Wilson "Woody" Powell served in the Air Force during the Korean war. But in the decades since, he's become staunchly anti-war.
EcoWatch Daily Newsletter
By Peter Gleick
War is a miserable thing. It kills and maims soldiers and civilians. It destroys infrastructure, cultures and communities. It worsens poverty and development challenges. And it damages and cripples vital ecological and environmental resources.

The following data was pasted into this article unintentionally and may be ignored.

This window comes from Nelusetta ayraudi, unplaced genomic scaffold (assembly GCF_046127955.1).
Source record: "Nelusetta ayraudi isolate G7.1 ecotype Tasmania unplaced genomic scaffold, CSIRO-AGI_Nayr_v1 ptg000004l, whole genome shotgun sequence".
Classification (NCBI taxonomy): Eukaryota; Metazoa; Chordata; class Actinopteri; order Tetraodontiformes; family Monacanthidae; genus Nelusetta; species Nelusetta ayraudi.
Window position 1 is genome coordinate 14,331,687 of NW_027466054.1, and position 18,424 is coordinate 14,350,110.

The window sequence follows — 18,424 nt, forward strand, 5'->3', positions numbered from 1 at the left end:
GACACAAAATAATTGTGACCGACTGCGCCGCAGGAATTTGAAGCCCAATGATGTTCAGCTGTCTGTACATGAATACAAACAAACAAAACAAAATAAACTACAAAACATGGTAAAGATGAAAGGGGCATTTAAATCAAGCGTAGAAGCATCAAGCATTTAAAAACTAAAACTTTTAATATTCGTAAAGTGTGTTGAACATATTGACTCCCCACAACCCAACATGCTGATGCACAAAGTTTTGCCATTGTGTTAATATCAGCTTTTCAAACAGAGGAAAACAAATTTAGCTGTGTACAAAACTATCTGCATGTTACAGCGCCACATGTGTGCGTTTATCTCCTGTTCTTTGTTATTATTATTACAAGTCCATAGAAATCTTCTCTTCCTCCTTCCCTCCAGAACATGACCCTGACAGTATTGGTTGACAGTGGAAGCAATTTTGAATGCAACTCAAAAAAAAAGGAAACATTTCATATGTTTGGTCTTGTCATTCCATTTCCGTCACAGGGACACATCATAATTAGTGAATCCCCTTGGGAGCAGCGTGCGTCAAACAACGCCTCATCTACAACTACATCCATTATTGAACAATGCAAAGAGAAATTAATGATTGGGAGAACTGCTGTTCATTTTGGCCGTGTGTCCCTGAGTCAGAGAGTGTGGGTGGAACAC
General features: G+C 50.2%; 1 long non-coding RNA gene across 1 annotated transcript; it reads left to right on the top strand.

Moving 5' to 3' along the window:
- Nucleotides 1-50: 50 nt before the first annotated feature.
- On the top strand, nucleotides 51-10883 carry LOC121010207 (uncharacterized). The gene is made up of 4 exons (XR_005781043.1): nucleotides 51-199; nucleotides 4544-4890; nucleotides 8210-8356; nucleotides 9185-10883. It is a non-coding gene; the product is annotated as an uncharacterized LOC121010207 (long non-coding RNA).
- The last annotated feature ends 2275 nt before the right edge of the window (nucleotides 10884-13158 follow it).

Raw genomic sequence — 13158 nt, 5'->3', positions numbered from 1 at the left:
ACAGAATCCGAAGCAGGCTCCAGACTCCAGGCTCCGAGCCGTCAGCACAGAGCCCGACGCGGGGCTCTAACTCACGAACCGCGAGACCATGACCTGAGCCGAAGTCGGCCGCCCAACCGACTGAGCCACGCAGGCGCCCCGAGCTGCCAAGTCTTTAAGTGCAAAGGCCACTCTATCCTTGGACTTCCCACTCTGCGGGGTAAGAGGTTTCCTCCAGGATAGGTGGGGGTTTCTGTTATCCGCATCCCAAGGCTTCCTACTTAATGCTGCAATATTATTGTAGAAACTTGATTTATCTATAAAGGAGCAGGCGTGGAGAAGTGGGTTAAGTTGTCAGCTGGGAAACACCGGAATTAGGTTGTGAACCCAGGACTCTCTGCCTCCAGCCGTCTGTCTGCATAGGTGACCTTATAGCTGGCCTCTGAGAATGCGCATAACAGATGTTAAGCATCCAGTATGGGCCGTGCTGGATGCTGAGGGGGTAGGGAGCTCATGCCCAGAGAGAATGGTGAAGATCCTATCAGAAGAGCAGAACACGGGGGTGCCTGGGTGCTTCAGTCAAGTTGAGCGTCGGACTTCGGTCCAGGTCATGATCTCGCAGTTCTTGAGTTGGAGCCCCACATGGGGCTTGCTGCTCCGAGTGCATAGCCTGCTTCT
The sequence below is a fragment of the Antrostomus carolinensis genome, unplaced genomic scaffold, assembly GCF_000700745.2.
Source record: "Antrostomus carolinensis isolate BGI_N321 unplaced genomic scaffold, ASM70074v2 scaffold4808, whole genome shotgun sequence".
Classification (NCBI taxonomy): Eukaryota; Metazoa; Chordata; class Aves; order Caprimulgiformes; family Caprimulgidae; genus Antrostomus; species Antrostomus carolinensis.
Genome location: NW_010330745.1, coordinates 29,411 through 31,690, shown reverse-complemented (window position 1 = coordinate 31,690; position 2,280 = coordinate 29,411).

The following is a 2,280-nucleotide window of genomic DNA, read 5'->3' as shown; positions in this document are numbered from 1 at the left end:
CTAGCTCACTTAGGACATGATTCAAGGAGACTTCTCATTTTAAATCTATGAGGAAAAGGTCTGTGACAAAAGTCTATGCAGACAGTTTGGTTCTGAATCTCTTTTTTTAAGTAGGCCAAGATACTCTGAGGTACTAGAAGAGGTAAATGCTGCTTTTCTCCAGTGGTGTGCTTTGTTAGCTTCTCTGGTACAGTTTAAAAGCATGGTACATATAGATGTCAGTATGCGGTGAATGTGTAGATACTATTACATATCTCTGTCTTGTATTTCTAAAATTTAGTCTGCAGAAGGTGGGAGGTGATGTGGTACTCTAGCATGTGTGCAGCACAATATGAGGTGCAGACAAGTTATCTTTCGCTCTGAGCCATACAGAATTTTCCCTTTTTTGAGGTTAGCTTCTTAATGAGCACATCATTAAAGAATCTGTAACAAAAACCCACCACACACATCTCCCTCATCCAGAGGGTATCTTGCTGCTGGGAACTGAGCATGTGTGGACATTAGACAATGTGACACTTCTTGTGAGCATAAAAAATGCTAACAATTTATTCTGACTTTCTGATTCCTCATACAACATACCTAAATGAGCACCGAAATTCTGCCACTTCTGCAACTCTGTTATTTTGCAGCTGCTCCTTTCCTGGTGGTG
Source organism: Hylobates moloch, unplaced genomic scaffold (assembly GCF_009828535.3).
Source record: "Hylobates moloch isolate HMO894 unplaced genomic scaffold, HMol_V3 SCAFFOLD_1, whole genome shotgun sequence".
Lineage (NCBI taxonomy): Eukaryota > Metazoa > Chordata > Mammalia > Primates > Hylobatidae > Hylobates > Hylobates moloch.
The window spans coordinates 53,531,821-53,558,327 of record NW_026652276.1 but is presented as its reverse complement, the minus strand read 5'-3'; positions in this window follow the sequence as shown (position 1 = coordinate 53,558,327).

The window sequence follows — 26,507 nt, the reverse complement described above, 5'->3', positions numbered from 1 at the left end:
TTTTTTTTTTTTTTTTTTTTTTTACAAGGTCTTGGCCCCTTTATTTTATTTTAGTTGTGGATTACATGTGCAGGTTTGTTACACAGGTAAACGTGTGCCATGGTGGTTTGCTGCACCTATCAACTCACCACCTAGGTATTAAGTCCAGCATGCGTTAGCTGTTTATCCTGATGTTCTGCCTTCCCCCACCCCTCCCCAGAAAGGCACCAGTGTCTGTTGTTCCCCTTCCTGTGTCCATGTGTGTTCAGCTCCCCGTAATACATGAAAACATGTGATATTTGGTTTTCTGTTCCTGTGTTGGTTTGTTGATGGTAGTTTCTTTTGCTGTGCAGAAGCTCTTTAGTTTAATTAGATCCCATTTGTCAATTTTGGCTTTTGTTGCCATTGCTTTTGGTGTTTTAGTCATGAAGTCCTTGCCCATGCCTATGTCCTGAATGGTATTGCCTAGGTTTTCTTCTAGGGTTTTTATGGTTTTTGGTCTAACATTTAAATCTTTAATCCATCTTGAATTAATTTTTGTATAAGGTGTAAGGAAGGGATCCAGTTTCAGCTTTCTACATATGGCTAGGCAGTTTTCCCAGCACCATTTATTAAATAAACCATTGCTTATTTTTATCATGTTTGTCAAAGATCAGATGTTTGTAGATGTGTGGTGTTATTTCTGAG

The Problem<p>Over the long history of human conflicts, a set of ethical standards and legal constraints have evolved to try to limit or ban certain actions, behaviors and weapons, and to protect certain populations and assets from destruction. In theory, these rules and codes of conduct, referred to as <a href="https://www.icrc.org/en/document/what-are-jus-ad-bellum-and-jus-bello-0" target="_blank"><em>jus in bello</em></a> ("the law in waging war") or "international humanitarian laws," help to protect civilian populations, prisoners of war, medical personnel and facilities, and non-military property and infrastructure — including the environment.</p><p>In practice, however, these laws have largely failed to prevent attacks on basic civilian infrastructure and the natural environment, and they do not appear to impose accountability on governments in a way that limits military operations. Extensive evidence shows the growing effects of armed conflicts on civilians, built infrastructure and the natural environment — <a href="https://www.gleick.com/blog/water-conflict-and-peace" target="_blank">especially water</a>. Similarly, threats such as climate change are worsening the risks of agricultural failure, coastal flooding, population displacement, economic disruption and political failures contributing to violent altercations. Over the past few decades, persistent war and violence by nation-states and subnational groups has led to the "de-development" of entire countries, including Iraq, Syria, Yemen, Afghanistan and others. Infrastructure has been destroyed, incomes and quality of life has plummeted, fertility and life expectancies rates have fallen, infant mortality and unemployment has soared, large numbers of people have been physically displaced from their homes and lives, and even the most rudimentary aspects of survival have been challenged, including access to basic energy and safe water and sanitation. In Yemen, for example, attacks on civilian water systems have led to a <a href="https://www.who.int/emergencies/crises/yem/en/" target="_blank">massive epidemic of cholera</a>, with over 1 million cases reported and over 2,000 deaths.</p><p>Three core problems exist: The current international laws of war inadequately protect natural resources and the environment in the context of civil war or local conflicts. Militaries and armed groups inconsistently identify and differentiate among legitimate and illegitimate targets and ambiguous language in current laws and agreements creates loopholes for the military. And the enforcement of laws of war — and punishment of violators of these laws — are rare and subjective.</p>